What writing system(s) does this language use?
Before the Spanish colonization of Mexico, Nahuatl was not actually written. When a text needed to be written, a special style of drawing that followed specific rules was used. Those drawings often served more as reminders than actual written stories.
After the arrival of the Spaniards, Nahuatl was written in a variant of the Spanish script that is still usually used today.
- cu is pronounced like qu in queen.It is written uc at the end of words or before a consonant.
- qu, c, s, z
- hu is pronounced like w. It is written uh at the end of words or before a consonant.
How many people speak this language?
Approximatively 1.7 million speak Nahuatl as a native language.
Where is this language spoken?
Nahuatl is spoken in Mexico. Its speakers are found in a large part of the country, but are mostly concentrated West and Southwest of Mexico City, in the states of Puebla, Veracruz, Guerrero, and Hidalgo.
What is the history of this language?
Nahuatl is known to have been spoken for nearly a millennium. Classical Nahuatl was a language of administration and culture. After the arrival of the Spanish, Nahuatl, unlike several Native American languages, was frequently written for communication, and literate Aztecs and Spaniards transcribed legends,songs and poetry, as well as letters to lords. Since the classical Nahuatl era, the dialects of Nahuatl have become quite different, and many are now considered languages separate from each others, although the term "Nahuatl" is still used to describe the group.
Nezahualpilli was not only ruler of the city state Texcoco from 1473 to 1515 but was also a poet. Unfortunately only one of his poems still exist. It is called "Icuic Nezahualpilli yc tlamato huexotzinco" ("Song of Nezahualpilli during the war with Huexotzinco").
There are other poems and poets who wrote in Nahuatl but unfortunately no one is sure who the poets were that wrote the poems that are still in existence.
What are some basic words in this language that I can learn?
- calli: house
- cihuātl: woman
- cochi: to sleep
- cualli: good, something good
- cuīcatl: song
- ehēcatl: wind
- itta: to see
- miqui: to die
- oquichtli: man
- tlahtoa: to speak
- ce: one
- ome: two
- yei: three
- nahui: four
- macuilli: five
- chicuace: six
- chicome: seven
- chicueyi: eight
- chiconahui: nine
- ma'tlactli: ten
- ni mits neki: i love you
- ahuacatl: avocado
- xipotli: a dried (red) jalapeño
What is a simple song/poem/story that I can learn in this language?
Quititi, quititi, quiti tocoto, tocoti tocoto tocoti zan ic mocueptiuh.
1. Ma xochicuicoya ma ichtoa nichuana ayyahue teyhuinti xochitl ao ya noyehcoc ye nica poyoma xahuallan timaliuhtihuitz ay yo.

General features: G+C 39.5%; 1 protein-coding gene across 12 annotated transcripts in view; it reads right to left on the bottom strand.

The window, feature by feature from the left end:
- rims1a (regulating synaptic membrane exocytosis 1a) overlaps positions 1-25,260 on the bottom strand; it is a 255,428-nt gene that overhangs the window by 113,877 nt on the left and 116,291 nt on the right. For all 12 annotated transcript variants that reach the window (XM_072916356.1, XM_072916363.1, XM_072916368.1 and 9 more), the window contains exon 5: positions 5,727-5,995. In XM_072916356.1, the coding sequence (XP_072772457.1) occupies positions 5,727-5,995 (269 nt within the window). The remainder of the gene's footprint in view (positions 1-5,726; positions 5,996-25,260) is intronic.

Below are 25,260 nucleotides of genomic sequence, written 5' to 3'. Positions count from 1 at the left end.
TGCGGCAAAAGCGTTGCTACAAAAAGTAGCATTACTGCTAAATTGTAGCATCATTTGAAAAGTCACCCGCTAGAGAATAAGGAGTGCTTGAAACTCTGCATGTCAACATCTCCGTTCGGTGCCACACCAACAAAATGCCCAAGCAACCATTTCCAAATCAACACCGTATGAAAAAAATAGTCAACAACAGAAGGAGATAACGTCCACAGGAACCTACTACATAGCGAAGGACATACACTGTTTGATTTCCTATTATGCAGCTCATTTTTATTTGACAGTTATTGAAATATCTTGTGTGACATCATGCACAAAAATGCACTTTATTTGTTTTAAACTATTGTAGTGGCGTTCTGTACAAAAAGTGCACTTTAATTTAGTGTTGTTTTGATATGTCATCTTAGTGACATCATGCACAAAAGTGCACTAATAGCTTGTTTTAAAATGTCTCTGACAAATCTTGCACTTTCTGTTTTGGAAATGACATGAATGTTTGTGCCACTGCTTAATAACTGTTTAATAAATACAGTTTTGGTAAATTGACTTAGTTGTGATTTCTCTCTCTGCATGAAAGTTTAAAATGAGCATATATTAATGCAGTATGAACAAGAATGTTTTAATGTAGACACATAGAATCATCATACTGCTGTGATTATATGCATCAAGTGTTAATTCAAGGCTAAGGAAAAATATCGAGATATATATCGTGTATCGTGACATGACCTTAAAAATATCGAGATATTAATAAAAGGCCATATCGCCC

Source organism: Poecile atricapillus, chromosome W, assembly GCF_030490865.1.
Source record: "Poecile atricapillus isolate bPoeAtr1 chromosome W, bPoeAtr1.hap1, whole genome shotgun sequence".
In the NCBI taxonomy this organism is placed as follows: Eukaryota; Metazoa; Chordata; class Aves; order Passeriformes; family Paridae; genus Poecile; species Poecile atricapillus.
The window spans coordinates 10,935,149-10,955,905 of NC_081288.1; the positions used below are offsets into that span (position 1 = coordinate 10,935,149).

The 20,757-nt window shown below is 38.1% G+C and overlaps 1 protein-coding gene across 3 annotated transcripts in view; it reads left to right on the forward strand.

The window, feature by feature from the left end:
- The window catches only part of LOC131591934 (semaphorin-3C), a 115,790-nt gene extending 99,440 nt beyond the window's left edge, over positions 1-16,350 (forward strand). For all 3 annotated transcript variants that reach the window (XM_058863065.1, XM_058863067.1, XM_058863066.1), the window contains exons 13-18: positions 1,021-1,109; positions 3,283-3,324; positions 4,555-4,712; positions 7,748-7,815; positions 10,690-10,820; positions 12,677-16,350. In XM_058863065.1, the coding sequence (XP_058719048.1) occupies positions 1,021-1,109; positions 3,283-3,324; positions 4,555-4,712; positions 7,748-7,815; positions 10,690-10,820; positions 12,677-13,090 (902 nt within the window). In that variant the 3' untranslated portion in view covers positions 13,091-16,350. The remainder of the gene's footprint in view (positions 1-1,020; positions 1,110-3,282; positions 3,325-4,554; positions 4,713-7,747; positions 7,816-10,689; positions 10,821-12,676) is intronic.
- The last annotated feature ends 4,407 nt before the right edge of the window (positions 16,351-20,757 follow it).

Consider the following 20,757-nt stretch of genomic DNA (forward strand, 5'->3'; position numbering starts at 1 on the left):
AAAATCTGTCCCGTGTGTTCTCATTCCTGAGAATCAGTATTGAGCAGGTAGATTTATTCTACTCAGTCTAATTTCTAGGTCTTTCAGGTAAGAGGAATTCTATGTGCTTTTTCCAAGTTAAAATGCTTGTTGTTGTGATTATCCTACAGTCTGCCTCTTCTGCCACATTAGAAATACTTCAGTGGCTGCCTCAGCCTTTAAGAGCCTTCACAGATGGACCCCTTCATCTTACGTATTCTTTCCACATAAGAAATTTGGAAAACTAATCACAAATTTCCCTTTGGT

2. Ma xochitl oyecoc ye nican ayyahuc can tlaahuixochitla moyahuaya motzetzeloa ancazo yehuatl in nepapaxochitl ayyo. Zan commoni huchuetl ma ya netotilo.
3. Yn quetzal poyomatl ayc ihcuilihuic noyol nicuicanitl in xochitl ayan tzetzelihui ya ancuel ni cuiya ma xonahuacan ayio zan noyolitic ontlapanion cuicaxochitl nicyamoyahuaya yxoochitla.
4. Cuicatl ya ninoquinilotehuaz in quemmanian xochineneliuhtiaz noyollo yehuan tepilhuan oonteteuctin in ca yio.
5. Zan ye ic nichoca in quemanian zan nicaya ihtoa noxochiteyo nocuicatoca nictlalitehuaz in quemanian xochineneliuhtiaz, etc.
Quititi, quititi, quiti tocoto, tocoti, tocoto, tocoti, then it is to turn back again.
1. Let me pluck flowers, let me see them, let me gather the really intoxicating flowers; the flowers are ready, many colored, varied in hue, for our enjoyment.
2. The flowers are ready here in this retired spot, this spot of fragrant flowers, many sorts of flowers are poured down and scattered about; let the drum be ready for the dance.
3. I the singer take and pour down before you from my soul the beautiful poyomatl, not to be painted, and other flowers; let us rejoice, while I alone within my soul disclose the songs of flowers, and scatter them abroad in the place of flowers.
4. I shall leave my songs in order that sometime I may mingle the flowers of my heart with the children and the nobles.
5. I weep sometimes as I see that I must leave the earth and my flowers and songs, that sometime these flowers will be vain and useless.
- Launey, Michel : Introduction à la langue et à la littérature aztèques. Paris 1980
- Nahuatl, Wikipedia, 20 September 2007 http://en.wikipedia.org/w/index.php?title=Nahuatl&oldid=158862825
- Classical Nahuatl, Wikipedia, 20 September 2007 http://en.wikipedia.org/w/index.php?title=Classical_Nahuatl&oldid=158889994
- Classical Nahuatl grammar, Wikipedia, 20 September 2007 http://en.wikipedia.org/w/index.php?title=Classical_Nahuatl_grammar&oldid=158861043
- Ancient Nahuatl Poetry by Daniel Garrison Brinton, Project Gutenberg, http://www.gutenberg.org/files/12219/12219-h/12219-h.htm
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